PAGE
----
The other mics in JZ's Vintage range are based on classic designs of the past — but they hope this one will become a classic in its own right...
The new Vintage 11 from Latvian company JZ Microphones is not a 'reborn' classic, nor is it an off‑the‑wall design like their Black Hole, which we reviewed back in 2008 (/sos/dec08/articles/jzblackhole.htm). Rather, it is designer Juris Zarins' attempt to create a new microphone that he believes deserves classic status alongside more familiar names. The number 11 comes from the year 2011, when this model was created, but despite their lofty claims, the Vintage 11 has a selling price of just $699 — admittedly, not a budget mic, but then certainly not what you'd expect to pay for a high‑end studio mic either.
The flattened shape of the mic body and the gold JZ logo, combined with the glossy black‑paint finish, is oddly reminiscent of something you might find on the shelves of a cosmetics store, but there's no denying that the mic is very nicely put together: its weight and standard of finish inspire confidence. Apparently, the body of the Vintage 11 is made using both aluminium and plastic, with a two‑layer, brass‑mesh grille similar to that used for the Black Hole microphone. The capsule sits atop a post to keep it well away from the body metalwork.
There is logic to the wide, flat basket design, which has only one vertical support in the cardioid capsule's rear 'dead zone'. The lack of vertical supports at the front and sides minimises reflections, which means that the basket has only a negligible effect on the capsule's performance.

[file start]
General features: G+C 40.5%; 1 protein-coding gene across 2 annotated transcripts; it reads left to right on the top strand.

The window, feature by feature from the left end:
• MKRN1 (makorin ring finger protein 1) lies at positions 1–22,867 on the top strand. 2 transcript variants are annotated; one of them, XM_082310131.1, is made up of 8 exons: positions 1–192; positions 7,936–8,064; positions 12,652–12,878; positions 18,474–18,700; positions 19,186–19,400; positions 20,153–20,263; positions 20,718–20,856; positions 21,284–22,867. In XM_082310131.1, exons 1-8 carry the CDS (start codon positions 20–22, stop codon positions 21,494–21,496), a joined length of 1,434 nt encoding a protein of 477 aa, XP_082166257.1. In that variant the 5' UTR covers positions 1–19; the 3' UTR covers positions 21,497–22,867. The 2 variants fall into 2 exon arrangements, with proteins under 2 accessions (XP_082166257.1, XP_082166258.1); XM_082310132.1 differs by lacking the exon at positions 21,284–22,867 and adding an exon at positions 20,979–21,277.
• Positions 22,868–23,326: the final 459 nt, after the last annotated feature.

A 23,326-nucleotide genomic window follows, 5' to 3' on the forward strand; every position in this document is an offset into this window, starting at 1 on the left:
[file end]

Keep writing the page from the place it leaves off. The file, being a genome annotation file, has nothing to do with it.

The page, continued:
Technically, this large‑diaphragm cardioid condenser microphone is distinguished by exceptionally low self-noise (6.5dB, A‑weighted) and a 20Hz to 20kHz frequency response. Its dual‑backplate capsule is six microns thick, is edge terminated, and has a diameter of 27mm. The onboard, transformerless electronics manage a sensitivity of 22 mV/Pa (1kHz into 1kΩ), and a maximum SPL, for 0.5 percent THD, of 134dB. This equates to a dynamic range of 128dB. Standard phantom power at 48 Volts is required for operation.
There's little information on the capsule itself, other than to say that it evolved from the company's GDC67 capsule, and uses their 'Gold Drop' sputtering technique to apply the diaphragm coating but, again, there are no specific details of what this process entails.
Gold‑plated pins are used in the output XLR connector to minimise problems due to corrosion or oxidisation, and there are two further threaded holes in the base to accept the included stand mount, which has its pins mounted via rubber buffers to offer a degree of resilience. There are no pad or filter switches on the mic.
I set up my usual array of instrument and spoken‑word tests, but on my first playback the output of the Vintage 11 appeared to be in opposite polarity to the AT4050 mic I was using as a comparative reference. Was it a wrongly wired cable, was there a problem with my AT mic, or was the JZ the culprit? Switching the Vintage 11 for a different mic showed that the two signals were now in phase, so I have to conclude that the review Vintage 11 was wired opposite to the norm.